The ten year census is upon us. With it come employment opportunities, always a plus. Also comes the decennial deluge of questions and misinformation.
The Census has Constitutional roots in Article 1, Sec. 2. Crafted in a time with slavery, and exempting "untaxed Indians", the Constitutional language is hardly an exact guide. Its original purpose was to apportion the members of the House of Representatives in Congress according to reasonably accurate population the members represented.
The debate over what this Constitutional "enumeration" ought to contain goes back to the beginning. The Census was Statute 2 of the very first Congress in 1790. This gives us a clue it is of great importance. Even then, the questions to be asked were debated. Livermore of New Hampshire complained that questions as to "profession" would be hard on his constituents, as many held more than one, changing seasonally. Sedgewick, of the more industrial Connecticut, wanted the questions to "extend further" and give a better picture of the economy.
I actually worked evenings on the 1980 Census in North Carolina, so though a bit dated, I have seen both sides. I hear the complaints of the right wing as to intrusive none-of-your-business questions. I understand the fear of residents whose legal status may be questionable. I strongly advise both: Fill out the form!
As to the first question, if you get the "long form" it will have questions about bathrooms, vehicles, all sorts of nonsense that you might consider none of the government's concern. The cover letter will tell you it must be completed under penalties of 13 USC 221. PLEASE go ahead and respond to the first ten or so questions (I have not seen the current questionaire) and if you choose, leave the nosy questions blank. It may well be a violation, but I have been unable to find any case where failure to complete everything resulted in criminal or even civil action. The Census Bureau itself describes the penalty section as "psychological encouragement".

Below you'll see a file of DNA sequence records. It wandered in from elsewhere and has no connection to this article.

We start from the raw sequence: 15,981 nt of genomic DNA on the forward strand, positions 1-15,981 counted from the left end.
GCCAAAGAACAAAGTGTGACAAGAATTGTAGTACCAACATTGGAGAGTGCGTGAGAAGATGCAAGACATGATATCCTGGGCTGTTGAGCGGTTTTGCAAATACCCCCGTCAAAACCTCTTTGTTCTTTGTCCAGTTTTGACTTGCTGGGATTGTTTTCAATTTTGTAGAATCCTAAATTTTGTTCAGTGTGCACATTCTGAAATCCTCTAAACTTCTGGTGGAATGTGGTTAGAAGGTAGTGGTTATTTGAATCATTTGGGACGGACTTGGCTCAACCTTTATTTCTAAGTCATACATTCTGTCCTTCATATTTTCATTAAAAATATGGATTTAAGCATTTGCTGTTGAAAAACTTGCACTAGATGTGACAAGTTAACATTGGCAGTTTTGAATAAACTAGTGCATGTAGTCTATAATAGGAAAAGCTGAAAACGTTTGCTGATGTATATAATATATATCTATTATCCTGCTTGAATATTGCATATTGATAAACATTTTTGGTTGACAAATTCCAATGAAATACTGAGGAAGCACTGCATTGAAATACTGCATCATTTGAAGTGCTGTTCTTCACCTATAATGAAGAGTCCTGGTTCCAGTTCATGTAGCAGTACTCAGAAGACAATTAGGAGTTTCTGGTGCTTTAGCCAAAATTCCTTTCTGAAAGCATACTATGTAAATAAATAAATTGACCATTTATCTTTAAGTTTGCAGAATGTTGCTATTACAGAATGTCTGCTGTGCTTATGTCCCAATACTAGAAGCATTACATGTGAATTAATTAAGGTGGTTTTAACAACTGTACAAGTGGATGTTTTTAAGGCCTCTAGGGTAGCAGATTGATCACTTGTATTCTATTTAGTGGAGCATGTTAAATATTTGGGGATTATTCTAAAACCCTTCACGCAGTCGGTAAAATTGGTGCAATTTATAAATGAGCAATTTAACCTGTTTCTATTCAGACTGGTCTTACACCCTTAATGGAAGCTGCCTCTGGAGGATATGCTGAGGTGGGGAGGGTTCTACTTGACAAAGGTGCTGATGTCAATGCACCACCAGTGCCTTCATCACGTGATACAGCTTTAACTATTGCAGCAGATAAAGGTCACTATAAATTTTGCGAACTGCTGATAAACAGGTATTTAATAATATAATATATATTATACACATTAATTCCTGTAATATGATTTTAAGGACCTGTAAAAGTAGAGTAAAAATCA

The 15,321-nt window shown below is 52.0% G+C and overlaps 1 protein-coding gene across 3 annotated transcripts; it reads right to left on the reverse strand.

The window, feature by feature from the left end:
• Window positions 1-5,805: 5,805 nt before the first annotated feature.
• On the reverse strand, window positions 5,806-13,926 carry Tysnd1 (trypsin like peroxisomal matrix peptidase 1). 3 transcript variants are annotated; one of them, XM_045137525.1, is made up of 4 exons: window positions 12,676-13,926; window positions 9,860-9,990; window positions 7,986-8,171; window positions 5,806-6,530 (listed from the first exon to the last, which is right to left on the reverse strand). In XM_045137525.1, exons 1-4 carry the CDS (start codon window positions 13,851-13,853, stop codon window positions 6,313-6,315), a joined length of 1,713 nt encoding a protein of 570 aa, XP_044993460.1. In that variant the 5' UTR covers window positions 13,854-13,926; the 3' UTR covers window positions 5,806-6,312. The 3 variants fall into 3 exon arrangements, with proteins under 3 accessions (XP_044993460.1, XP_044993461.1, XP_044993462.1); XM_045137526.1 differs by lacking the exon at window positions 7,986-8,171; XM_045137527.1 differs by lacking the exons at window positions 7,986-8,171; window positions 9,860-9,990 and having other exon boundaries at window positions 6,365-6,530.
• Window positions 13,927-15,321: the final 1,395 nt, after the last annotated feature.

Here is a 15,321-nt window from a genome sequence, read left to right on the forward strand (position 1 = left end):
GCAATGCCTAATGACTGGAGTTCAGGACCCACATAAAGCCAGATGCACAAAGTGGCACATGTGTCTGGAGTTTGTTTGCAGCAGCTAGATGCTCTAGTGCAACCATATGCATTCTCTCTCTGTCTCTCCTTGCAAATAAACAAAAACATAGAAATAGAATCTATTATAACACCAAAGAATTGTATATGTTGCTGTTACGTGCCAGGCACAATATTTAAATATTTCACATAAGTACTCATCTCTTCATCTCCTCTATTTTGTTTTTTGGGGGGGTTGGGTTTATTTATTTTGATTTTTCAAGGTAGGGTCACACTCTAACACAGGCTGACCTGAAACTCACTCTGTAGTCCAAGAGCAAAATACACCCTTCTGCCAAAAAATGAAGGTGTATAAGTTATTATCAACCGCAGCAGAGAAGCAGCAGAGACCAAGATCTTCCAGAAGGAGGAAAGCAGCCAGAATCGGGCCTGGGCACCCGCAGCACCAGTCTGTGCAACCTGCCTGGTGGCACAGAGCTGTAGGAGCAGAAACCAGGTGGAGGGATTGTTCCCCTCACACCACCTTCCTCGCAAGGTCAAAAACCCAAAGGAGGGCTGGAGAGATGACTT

On the second, one part of the Federal Government I trust is Census in this respect. They want numbers. The information, the names and addresses will be bundled into district info, but NOTHING you send Census will be shared with Homeland Security, ICE, INS, La Migra, whatever you want to call it.
It is very important that everyone gets counted. This Census result will determine each state's number of Congressmen, for instance, Texas will gain 2-3; California will lose at least that many. Also, the Census numbers will be used in determining grants and federal aid for all sorts of programs, everything from housing to education to health care, to public safety, to libraries, ad infinitum.
We know from reasonable "eyeball surveys" that San Angelo was under-counted in 2000. We lost tens of millions of dollars over a decade due to that undercount. We will not get another chance for ten years, we must make the best of this one. We want to count EVERYONE! You live under a bridge; I want you counted. You are "undocumented?"; on this I don't care, if you live here, I want you counted. Folks, on this states and even intrastate districts go to court and fight over which body gets to count prisoners, one group claiming they count where sentenced, another that they count where they serve the sentence!
Census has been a nuisance of some degree for at least as long as one forced the baby Jesus to be born in a manger in Bethlehem. Ours is considerably less troublesome than that of Mary and Joseph. Please follow their biblical example and respond to this Census. It is good for our city, and long run, good for you.